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Buyer straits

Mortgage brokers bearing the brunt of inflexibility of buy-tolet lenders are concerned that the sector may be heading for a significant fall.

There have been many stories in past months about the BTL bubble bursting and brokers fear it may now be close. They are finding themselves increasingly squeezed by len-ders on BTL mortgages, rates and loan to value ratios , prom-pting questions on whether lenders are preparing themselves for a fall in the market.

Chelsea Mortgage Man-agement sales manager Sim-on Bucknell says most lenders are playing it safe on pricing when the economic climate points to lenders being truly innovative.

Tenant demand appears to be staying high as first-time buyers are still struggling to enter the market.

Paragon says around 10 per cent of houses in the UK are rented privately and this will have to rise to 15 per cent over the next 10 years to keep pace with demand.

But Bucknell says he and other brokers are struggling to get mortgages agreed due to lenders’ rental calculations and criteria that have suddenly become inflexible.

Bucknell says two of his recent cases indicate there may be a problem in the BTL market. One client, a consultant at a multi-national accountancy firm, wanted a loan at 50 per cent LTV and was ref-erred to The Mortgage Works’ “special case” desk. Her and her partner earn high salaries but she is going on maternity leave. The application was rejected.

The second case involved a solicitor earning 200,000 who was told he would have to contribute a further 30,000 to the loan because his rental figure was short by 80 a month.

Paragon director of mortgages John Heron says some lenders operate criteria that is driven fundamentally by the rent to mortgage ratio for an affordability measure and little or nothing else. To support this criteria, they use a credit-scoring technique. In these circumstances, criteria need to be more rigidly adhered to because there may be no other validated information on which to base a decision.

But Bucknell says: “Brokers are crying out for lenders to be innovative. All we ask for is common-sense lending. For residential mortgages, most lenders bend over backwards but not for BTL. Most lenders seem to have chosen to play it safe regarding pricing when really this is a fantastic time for a lender to be truly innovative.”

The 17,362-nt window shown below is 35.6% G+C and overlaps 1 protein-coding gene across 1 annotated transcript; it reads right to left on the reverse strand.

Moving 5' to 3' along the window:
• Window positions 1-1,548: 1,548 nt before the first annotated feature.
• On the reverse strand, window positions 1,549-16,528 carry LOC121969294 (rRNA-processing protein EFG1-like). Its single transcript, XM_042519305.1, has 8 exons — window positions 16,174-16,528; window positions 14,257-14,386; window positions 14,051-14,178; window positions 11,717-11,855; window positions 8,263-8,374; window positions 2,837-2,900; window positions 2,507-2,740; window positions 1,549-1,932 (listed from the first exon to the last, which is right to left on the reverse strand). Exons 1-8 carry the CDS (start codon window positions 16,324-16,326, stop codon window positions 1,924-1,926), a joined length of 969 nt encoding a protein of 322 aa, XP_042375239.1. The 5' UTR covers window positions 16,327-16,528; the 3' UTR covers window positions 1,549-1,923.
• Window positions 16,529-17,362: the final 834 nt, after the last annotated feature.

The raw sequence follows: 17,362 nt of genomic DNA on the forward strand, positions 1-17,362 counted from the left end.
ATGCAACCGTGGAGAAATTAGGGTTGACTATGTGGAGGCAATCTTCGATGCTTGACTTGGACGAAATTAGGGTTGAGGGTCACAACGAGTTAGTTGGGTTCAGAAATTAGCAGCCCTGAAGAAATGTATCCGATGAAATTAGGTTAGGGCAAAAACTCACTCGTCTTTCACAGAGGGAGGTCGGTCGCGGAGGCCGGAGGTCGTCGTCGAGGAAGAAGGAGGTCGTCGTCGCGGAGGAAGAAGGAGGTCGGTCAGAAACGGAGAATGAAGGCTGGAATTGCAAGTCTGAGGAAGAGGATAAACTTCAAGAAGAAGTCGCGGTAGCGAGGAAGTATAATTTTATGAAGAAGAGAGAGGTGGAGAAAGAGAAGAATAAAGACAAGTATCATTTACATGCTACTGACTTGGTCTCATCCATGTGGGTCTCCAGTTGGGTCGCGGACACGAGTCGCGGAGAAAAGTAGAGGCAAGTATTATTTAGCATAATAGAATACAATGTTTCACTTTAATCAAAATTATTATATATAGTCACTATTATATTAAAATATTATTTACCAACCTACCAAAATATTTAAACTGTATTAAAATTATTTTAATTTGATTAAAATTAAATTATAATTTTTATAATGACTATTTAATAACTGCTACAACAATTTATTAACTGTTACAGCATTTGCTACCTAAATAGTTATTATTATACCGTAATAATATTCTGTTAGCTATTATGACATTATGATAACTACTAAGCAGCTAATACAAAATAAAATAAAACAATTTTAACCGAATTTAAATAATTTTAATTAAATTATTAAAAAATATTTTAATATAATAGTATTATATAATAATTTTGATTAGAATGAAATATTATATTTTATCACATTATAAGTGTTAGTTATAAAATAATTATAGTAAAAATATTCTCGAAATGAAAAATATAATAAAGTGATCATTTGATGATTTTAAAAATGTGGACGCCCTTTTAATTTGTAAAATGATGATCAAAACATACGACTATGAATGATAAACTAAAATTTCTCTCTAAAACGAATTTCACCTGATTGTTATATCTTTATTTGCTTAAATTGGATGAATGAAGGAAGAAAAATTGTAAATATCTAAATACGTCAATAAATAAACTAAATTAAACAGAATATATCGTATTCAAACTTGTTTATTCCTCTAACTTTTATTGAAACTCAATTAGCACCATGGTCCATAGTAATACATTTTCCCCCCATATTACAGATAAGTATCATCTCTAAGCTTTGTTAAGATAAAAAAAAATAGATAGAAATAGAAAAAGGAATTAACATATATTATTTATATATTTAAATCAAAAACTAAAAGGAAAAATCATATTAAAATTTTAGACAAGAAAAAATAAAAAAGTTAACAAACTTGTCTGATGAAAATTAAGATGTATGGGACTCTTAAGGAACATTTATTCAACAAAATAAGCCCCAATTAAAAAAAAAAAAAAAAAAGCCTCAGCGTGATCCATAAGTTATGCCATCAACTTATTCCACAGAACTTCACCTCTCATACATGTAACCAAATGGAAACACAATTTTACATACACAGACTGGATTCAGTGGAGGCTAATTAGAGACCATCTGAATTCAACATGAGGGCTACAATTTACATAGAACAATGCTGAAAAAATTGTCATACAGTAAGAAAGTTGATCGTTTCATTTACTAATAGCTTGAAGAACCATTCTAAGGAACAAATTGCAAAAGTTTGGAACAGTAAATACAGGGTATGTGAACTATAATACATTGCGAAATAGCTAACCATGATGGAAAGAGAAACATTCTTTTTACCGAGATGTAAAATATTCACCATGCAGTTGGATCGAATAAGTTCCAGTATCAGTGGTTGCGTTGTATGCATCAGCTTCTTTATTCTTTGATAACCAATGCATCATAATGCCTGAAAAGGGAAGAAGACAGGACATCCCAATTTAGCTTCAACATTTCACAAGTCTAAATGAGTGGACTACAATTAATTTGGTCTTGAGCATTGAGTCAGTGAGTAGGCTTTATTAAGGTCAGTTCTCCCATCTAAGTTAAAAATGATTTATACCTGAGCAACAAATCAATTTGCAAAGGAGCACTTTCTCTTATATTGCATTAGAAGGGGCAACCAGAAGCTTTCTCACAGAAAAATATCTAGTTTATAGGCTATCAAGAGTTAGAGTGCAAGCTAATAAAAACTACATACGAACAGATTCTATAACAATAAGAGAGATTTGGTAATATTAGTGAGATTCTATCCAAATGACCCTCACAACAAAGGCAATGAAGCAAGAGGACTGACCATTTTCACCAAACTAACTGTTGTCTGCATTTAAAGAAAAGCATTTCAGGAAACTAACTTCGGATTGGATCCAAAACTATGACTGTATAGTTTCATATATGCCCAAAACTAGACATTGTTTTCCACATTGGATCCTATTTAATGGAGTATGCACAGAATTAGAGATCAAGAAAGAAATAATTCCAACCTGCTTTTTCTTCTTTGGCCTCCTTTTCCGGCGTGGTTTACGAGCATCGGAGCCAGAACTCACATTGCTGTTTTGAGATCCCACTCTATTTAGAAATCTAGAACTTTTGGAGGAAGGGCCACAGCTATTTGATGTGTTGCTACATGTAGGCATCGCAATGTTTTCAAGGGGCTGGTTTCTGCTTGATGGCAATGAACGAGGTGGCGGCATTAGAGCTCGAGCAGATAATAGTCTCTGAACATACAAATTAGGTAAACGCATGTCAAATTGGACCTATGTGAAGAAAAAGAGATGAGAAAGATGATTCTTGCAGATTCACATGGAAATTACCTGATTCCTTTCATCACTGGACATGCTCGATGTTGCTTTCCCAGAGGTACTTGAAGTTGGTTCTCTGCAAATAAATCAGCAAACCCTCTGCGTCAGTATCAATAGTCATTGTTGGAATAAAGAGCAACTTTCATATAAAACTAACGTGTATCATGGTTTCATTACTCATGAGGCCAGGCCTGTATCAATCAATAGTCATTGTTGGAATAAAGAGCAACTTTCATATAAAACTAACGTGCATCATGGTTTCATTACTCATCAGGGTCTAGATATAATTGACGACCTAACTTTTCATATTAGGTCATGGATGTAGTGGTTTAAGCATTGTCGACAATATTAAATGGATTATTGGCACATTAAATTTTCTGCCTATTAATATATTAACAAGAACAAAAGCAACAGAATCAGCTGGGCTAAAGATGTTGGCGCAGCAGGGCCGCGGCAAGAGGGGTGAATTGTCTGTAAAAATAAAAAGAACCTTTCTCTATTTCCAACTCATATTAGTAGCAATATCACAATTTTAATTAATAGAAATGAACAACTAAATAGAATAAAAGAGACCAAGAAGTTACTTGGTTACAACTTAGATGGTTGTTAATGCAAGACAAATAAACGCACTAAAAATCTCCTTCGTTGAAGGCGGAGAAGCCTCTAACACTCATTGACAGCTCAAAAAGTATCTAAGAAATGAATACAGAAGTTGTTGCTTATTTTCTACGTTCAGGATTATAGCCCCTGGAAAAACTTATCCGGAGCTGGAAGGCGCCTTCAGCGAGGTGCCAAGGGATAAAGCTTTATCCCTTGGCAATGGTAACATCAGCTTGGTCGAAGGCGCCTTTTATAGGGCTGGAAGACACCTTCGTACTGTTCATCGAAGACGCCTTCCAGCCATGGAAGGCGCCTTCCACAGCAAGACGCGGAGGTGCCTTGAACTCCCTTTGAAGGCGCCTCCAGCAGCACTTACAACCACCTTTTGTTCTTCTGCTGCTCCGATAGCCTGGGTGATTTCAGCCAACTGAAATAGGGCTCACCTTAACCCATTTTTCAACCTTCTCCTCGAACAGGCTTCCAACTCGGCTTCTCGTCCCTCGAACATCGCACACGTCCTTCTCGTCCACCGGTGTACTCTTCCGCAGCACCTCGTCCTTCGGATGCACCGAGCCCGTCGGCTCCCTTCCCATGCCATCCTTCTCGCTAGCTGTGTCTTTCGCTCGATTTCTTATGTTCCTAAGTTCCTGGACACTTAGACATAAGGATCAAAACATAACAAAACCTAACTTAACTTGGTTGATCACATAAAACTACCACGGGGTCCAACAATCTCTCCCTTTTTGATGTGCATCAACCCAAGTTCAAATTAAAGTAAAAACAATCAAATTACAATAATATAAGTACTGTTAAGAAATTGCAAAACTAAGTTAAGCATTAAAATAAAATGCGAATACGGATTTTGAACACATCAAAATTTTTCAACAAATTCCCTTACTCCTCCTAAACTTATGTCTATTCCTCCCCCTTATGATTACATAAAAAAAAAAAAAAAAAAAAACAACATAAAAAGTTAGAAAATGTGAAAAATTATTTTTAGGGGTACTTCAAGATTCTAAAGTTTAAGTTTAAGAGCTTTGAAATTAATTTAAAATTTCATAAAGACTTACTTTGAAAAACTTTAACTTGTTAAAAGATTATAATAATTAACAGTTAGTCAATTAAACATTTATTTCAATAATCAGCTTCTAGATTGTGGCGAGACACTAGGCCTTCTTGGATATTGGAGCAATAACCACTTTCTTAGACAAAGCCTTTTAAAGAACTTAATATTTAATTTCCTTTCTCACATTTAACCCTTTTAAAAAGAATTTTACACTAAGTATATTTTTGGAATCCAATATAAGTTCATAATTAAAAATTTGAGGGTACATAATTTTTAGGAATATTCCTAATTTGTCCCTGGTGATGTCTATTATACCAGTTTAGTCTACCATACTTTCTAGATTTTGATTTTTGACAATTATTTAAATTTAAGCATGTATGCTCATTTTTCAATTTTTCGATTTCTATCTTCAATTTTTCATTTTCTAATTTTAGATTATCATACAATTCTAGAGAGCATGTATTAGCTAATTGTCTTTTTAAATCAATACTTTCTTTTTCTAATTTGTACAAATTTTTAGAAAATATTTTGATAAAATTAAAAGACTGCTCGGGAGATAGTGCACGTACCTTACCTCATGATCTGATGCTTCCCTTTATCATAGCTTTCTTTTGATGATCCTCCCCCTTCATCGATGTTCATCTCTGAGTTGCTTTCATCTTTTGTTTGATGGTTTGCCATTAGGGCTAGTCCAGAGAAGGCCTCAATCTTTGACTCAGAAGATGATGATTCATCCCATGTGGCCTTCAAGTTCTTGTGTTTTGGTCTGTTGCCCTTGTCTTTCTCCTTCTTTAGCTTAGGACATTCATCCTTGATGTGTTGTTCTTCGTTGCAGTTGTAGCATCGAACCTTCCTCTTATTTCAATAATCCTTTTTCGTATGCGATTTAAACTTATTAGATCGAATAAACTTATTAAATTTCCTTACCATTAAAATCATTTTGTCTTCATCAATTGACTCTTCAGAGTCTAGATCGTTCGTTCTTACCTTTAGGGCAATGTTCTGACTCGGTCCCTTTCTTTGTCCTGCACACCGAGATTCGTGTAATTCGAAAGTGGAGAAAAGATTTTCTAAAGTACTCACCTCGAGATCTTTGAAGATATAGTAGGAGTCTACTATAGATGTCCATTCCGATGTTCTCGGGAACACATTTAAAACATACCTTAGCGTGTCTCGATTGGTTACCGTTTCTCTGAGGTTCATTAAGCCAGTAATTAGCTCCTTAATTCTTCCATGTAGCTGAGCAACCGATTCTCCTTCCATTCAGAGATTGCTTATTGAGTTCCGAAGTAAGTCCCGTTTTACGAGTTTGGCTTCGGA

Bucknell says GMAC-RFC has good LTV criteria but it has created an anomaly as its interest rates are relatively high. GMAC will go as high as 89 per cent LTV on its three-year fixed-rate mortgage but Bucknell says the rate was too high although it has since been reduced to 5.85 per cent.

GMAC head of marketing services Jeff Knight says: “We have recently reduced the interest rate for the very reason that Simon has emphasised. We agreed with the anomaly and have responded to the market. We design products as we see fit and respond on intermediary feedback.We believe BTL will continue to be strong in 2005.”

Mortgage Trust ties a client in for two years after its two-year fixed rate at 4.79 per cent of Libor plus 1.75 per cent. The firm believes that in a market where capital appreciation is not expected to accelerate greatly in the near future and interest rates are predicted to rise, it is important for all lenders to take responsible approaches towards lending.

Marketing manager Nicola Severn says: “Although some BTL lenders have inc-reased their LTVs beyond the traditional 85 per cent and reduced their rental income requirements down, Mortgage Trust believes, both for ourselves and our borrowers, that we ensure our loans are fully serviceable.”

Mortgage Trust says it has a “sensible approach” to product innovation without compro-mising a responsible approach.

The lenders that Money Marketing has spoken to all fully support the BTL market and promise to be innovative but they also admit to be looking gingerly at the market.

Bristol & West PR account executive Carla Lavender says criteria in the market are being tweaked in accordance with current market conditions but this is responsible rather than restrictive.

Hill Martin mortgage specialist Steve Smith says there are a few players after the same business in a market that is witnessing a downturn.

He says: “Rental yields in the South and particularly in the South-east are down by 4.5 to 5 per cent. On top of that, from April 2006, we will have A-Day, when a property can be rolled into a Sipp. I think it can be argued that a lot of people are waiting until April 2006 before making big decisions on BTL.”

Mortgage Portfolio Services mortgage planner Simon Chalk is less perturbed. He says: “Innovation is less apparent but the regulated side of lenders’ operations has placed a huge strain on manpower and lim-ited development spend. I am sure things will start easing and we will see fresh moves in the months ahead.”

Heron admits there is a housing market slowdown which requires lenders to carefully assess property values and rental flows on an individual property. But he says criteria has not tightened in recent months although Paragon is taking a more tentative app-roach to the market.

He says: “It is simply that a more cautious outlook is appropriate. We continue to undertake a thorough assessment of an individual’s credit profile and their experience as a landlord. Where we find good reason, we are exercising flexibility.”

The BTL boom has worked its way into the culture of the UK and has attracted investors who operate as professionals or as small-time players looking to augment other savings and pension arrangements.

No one can blame lenders for being cautious in a slowing economy but intermediaries are crying out for them not to stifle innovation.

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